Venezuelan migrants

FLASHBACK: Venezuelan migrants walk through the Los Iros Beach facility guided by a police officer last November after returning to Trinidad days after they were deported. —Photo: CINDY RAGHUBAR-TEEKERSINGH

Why would a person willingly give up their family, job and community to embark on an illegal, dangerous journey to another country?

In the case of the Venezuelans, it’s because they are generally running away from unbearable, life-threatening circumstances.

Our leaders are publicly pretending not to know that conditions in Venezuelan continue to deteriorate, yet our borders are barely protected. People in both countries are benefiting financially by taking advantage of the minimal border monitoring and lack of safety regulations to facilitate the Venezuelan sea crossing into our country. This has resulted in loss of life by drowning as well importation of Covid-19 infections.

According to the United Nations High Commissioner for Refugees (UNHCR), there are 5.4 million refugees and migrants from Venezuela worldwide and the majority of them are in Latin America and the Caribbean. If we do not take a systems-approach to this influx, the cultural face of Trinidad and Tobago will change rapidly in the foreseeable future.

The International Organisation for Migration (IOM) has created the (DTM) Displacement Tracking Matrix to track and monitor displaced populations. From a survey conducted, 74 per cent of the respondents confirmed that their mode of transport to Trinidad was via boat.

Last time I checked, there is no formal ocean travel between Trinidad and Tobago and Venezuela. I don’t think we have any fast ferries going to Venezuela. If 74 per cent of them are coming via the ocean, who are the facilitators of this travel?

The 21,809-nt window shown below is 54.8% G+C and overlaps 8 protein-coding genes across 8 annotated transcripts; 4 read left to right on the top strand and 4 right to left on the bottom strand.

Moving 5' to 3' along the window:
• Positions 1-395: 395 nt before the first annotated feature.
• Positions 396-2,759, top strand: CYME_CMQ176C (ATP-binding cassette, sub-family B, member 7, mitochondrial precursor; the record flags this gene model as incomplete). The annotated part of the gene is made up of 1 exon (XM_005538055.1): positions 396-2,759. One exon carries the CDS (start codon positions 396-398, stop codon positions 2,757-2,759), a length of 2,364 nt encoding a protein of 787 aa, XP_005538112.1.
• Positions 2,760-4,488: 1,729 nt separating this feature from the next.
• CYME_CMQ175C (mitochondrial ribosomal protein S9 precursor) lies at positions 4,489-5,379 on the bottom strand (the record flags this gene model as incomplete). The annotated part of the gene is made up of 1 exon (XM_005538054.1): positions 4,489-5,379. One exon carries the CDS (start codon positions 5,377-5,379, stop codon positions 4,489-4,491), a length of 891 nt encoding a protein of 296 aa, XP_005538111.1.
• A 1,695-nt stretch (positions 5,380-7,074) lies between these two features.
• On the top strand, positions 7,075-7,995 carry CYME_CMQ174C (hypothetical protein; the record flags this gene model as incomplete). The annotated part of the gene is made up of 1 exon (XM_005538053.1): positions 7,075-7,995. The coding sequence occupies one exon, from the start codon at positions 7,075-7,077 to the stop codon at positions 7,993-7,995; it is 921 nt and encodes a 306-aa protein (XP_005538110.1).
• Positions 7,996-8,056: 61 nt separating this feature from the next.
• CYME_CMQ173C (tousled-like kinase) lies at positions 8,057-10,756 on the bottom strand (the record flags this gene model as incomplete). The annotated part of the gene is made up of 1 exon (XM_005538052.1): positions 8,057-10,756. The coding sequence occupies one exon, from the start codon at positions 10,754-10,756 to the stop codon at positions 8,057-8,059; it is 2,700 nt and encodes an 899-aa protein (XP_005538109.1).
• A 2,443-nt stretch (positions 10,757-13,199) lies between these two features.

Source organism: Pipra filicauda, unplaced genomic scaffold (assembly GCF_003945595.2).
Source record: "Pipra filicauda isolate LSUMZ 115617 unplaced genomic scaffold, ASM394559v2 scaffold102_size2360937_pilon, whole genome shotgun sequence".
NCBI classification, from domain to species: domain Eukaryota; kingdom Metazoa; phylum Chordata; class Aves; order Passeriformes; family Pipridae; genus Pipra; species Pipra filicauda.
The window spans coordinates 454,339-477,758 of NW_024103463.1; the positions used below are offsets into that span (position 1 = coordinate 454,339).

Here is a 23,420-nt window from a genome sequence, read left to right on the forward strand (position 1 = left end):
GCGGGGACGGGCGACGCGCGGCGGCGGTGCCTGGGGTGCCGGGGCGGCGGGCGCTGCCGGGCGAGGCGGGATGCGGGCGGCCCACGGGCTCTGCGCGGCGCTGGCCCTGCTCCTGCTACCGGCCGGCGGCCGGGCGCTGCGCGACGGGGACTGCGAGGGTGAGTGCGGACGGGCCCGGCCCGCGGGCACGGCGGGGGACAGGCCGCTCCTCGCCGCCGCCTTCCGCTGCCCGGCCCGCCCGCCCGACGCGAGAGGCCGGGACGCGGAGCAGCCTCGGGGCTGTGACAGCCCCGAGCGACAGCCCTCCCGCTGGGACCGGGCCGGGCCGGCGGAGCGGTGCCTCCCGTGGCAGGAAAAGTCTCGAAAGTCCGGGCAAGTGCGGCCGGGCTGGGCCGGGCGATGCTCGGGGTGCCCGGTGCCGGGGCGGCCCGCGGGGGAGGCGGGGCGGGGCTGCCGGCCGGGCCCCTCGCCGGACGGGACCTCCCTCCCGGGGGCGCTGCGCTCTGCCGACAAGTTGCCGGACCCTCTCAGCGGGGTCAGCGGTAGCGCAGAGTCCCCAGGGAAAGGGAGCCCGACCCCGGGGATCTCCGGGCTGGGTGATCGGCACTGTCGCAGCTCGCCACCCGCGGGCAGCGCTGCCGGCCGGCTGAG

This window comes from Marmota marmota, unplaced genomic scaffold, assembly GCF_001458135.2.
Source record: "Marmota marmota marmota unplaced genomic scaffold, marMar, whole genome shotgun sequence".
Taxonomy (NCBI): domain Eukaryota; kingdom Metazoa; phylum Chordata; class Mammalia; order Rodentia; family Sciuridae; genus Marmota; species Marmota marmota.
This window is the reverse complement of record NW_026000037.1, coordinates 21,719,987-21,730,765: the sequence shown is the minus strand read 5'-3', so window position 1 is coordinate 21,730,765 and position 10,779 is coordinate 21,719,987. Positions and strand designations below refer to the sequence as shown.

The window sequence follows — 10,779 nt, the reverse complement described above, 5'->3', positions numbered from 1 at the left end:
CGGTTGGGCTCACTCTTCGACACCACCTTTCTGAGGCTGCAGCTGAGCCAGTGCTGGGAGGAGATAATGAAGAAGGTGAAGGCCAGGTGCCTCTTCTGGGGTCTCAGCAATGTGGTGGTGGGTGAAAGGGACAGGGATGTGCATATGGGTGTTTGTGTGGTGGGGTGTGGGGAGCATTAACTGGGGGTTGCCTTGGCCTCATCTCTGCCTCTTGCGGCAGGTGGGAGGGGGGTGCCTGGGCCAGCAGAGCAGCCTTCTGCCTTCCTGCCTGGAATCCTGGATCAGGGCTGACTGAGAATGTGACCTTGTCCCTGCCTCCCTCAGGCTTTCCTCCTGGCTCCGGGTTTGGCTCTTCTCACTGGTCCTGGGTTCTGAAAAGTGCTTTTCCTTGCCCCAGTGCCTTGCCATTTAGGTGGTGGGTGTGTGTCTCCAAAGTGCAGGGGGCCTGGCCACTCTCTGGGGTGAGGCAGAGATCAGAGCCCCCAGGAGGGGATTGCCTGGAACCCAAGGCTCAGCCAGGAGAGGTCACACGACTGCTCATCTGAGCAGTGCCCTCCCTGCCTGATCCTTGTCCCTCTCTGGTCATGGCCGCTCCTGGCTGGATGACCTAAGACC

Why are we not intercepting more of them on the ocean and landing areas?

Is this another instance of us pretending not to know?

Given the size of the Venezuelan population when compared with ours it is a valid consideration that this unchecked migration can overload our systems and cause further chaos but appropriately thought-out applied systems, processes and procedures will help us manage the inflow.

Our reality is that historically Venezuelans have migrated to Trinidad and Tobago both formally and informally. There are stories about men with families in both places or as informally described “both sides of the water”. We should not view this as a zero-sum game where one side wins and the other side loses. We ought to be looking at how we can incorporate skilled Venezuelans into our population.

The pre-Covid registration process was a good start. It needs to be continued and systematised. Legal job options for registered migrants can help us fill the gaps which exist in our ageing population. Once their status is normalised they will pay taxes, National Insurance, Health Surcharge, etc, and contribute to our country as every other citizen. This is typically how legal immigrants, including T&T citizens, are integrated into society in other parts of the world.

Globally, migrants generally do very well and add value to their host country. The factors that pushed them away from their home country motivate them to work harder in the host country, and fear of losing their immigrant status and thus deportation tends to keep them obeying the law. The host country invariably benefits from the presence of migrants, so this is a ready solution to some of our employment problems, especially since the data says that 50 per cent of the migrants have had at least post-secondary education including tech-voc certification.

If past performance is any indication of future performance, then we know that promises to purchase more boats will not solve the problem. This problem requires a collaborative approach which focuses on the humanitarian side and presents a structured long-term solution.

Pretending not to know the extent to which the Venezuelans are here is kicking the can down the road, while endangering both T&T citizens and Venezuelan immigrants.

Dennise Demming

Diego Martin

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